xXx: Return of Xander Cage
The last forty minutes of the movie do come together in a pretty diverting way.
"Broadcast News" is as knowledgeable about the TV news-gathering process as any movie ever made, but it also has insights into the more personal matter of how people use high-pressure jobs as a way of avoiding time alone with themselves. The movie, opening today at the Fine Arts, is described as being about a romantic triangle, but that's only partly true. It is about three people who toy with the idea of love, but are obsessed by the idea of making television.
Deadline pressure attracts people like that. The newspapers are filled with them, as are ad agencies, brokerages, emergency rooms, show business, sales departments and police and fire stations. There's a certain adrenalin charge in delivering on a commitment at the last moment, in rushing out to be an instant hero or an instant failure. There's a kind of person who calls you up to shout into the phone, "I can't talk to you now - I'm busy!" This kind of person is always busy, because the lifestyle involves arranging things so you're always behind. Given plenty of time to complete a job, you wait until the last moment to start - guaranteeing a deadline rush.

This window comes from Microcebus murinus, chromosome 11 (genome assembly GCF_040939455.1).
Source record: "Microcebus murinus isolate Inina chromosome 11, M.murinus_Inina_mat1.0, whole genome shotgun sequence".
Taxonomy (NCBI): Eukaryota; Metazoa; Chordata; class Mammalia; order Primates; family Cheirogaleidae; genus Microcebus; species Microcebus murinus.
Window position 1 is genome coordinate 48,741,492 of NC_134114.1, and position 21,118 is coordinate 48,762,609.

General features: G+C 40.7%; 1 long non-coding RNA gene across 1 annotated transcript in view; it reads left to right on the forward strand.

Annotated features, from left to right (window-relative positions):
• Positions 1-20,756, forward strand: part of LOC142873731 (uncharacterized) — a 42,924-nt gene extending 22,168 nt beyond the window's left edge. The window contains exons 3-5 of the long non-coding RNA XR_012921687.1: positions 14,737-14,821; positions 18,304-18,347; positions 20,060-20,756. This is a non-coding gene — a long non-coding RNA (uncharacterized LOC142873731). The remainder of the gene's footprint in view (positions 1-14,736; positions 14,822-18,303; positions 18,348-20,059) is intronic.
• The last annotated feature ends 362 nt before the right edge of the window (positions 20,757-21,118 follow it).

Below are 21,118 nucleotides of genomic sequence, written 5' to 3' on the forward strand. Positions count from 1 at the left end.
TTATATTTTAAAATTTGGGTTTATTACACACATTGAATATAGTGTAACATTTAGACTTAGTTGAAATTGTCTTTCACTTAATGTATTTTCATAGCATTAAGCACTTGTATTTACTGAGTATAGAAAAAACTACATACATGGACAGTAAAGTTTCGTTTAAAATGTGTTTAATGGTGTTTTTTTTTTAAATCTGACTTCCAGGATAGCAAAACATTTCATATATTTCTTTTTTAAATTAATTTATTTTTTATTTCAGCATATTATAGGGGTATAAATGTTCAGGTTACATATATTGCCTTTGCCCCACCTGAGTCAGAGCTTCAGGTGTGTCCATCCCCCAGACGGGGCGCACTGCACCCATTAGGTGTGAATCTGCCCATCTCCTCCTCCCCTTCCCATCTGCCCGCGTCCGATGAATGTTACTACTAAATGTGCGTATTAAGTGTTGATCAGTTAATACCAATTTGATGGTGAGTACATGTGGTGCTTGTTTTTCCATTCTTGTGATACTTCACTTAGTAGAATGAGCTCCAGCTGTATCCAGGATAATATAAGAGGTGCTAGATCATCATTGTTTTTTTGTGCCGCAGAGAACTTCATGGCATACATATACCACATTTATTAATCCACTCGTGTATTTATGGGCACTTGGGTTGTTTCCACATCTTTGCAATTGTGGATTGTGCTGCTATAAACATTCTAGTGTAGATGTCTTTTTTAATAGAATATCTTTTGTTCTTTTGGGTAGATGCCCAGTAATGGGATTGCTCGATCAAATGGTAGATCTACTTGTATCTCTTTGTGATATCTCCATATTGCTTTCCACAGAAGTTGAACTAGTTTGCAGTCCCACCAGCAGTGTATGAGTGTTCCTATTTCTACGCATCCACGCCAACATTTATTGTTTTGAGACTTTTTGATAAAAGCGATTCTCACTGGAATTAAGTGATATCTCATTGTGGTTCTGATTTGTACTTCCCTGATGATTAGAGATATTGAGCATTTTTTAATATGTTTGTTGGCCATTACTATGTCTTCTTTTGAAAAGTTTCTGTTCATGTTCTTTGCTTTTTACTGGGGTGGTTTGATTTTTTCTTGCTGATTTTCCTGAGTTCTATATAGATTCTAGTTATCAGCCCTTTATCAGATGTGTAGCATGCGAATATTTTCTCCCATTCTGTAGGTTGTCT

I know all about that kind of obsession. (You don't think I'm turning this review in early, do you?) "Broadcast News" understands it from the inside out, and perhaps the most interesting sequence in the whole movie is a scene where a network news producer sweats it out with a videotape editor to finish a report that is scheduled to appear on the evening news in 52 seconds. In an atmosphere like that, theoretical questions get lost. The operational reality, day after day, is to get the job done and beat the deadline and make things look as good as possible. Positive feedback goes to people who deliver. Yesterday's job is forgotten. What have you got for me today?
Right at the center of "Broadcast News" is a character named Jane Craig (Holly Hunter), who is a news writer-producer for the Washington bureau of a TV network. She is smart and fast, and she cherishes certain beliefs about TV news - one of them being that a story should be covered by the person best-qualified to cover it.